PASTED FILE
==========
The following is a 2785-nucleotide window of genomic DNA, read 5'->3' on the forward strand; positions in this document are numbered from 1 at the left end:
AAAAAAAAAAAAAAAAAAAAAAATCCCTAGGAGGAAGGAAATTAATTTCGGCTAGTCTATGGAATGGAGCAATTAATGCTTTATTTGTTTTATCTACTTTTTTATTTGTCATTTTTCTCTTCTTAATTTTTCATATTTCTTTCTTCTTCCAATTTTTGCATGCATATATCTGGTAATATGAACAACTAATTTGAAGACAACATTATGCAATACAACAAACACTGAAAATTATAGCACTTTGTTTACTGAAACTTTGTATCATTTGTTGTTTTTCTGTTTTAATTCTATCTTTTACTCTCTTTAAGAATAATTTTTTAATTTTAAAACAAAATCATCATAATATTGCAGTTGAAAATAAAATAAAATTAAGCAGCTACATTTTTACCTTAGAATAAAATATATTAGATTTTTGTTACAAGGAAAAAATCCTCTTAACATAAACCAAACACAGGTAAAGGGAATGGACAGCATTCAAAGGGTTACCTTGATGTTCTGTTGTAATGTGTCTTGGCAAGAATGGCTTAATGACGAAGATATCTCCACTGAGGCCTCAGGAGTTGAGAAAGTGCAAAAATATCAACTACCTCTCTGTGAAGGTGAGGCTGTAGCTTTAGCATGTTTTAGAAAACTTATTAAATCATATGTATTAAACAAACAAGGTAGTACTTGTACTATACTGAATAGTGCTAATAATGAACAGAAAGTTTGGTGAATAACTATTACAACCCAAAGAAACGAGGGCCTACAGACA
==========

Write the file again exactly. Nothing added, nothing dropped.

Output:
The following is a 2785-nucleotide window of genomic DNA, read 5'->3' on the forward strand; positions in this document are numbered from 1 at the left end:
AAAAAAAAAAAAAAAAAAAAAAATCCCTAGGAGGAAGGAAATTAATTTCGGCTAGTCTATGGAATGGAGCAATTAATGCTTTATTTGTTTTATCTACTTTTTTATTTGTCATTTTTCTCTTCTTAATTTTTCATATTTCTTTCTTCTTCCAATTTTTGCATGCATATATCTGGTAATATGAACAACTAATTTGAAGACAACATTATGCAATACAACAAACACTGAAAATTATAGCACTTTGTTTACTGAAACTTTGTATCATTTGTTGTTTTTCTGTTTTAATTCTATCTTTTACTCTCTTTAAGAATAATTTTTTAATTTTAAAACAAAATCATCATAATATTGCAGTTGAAAATAAAATAAAATTAAGCAGCTACATTTTTACCTTAGAATAAAATATATTAGATTTTTGTTACAAGGAAAAAATCCTCTTAACATAAACCAAACACAGGTAAAGGGAATGGACAGCATTCAAAGGGTTACCTTGATGTTCTGTTGTAATGTGTCTTGGCAAGAATGGCTTAATGACGAAGATATCTCCACTGAGGCCTCAGGAGTTGAGAAAGTGCAAAAATATCAACTACCTCTCTGTGAAGGTGAGGCTGTAGCTTTAGCATGTTTTAGAAAACTTATTAAATCATATGTATTAAACAAACAAGGTAGTACTTGTACTATACTGAATAGTGCTAATAATGAACAGAAAGTTTGGTGAATAACTATTACAACCCAAAGAAACGAGGGCCTACAGACA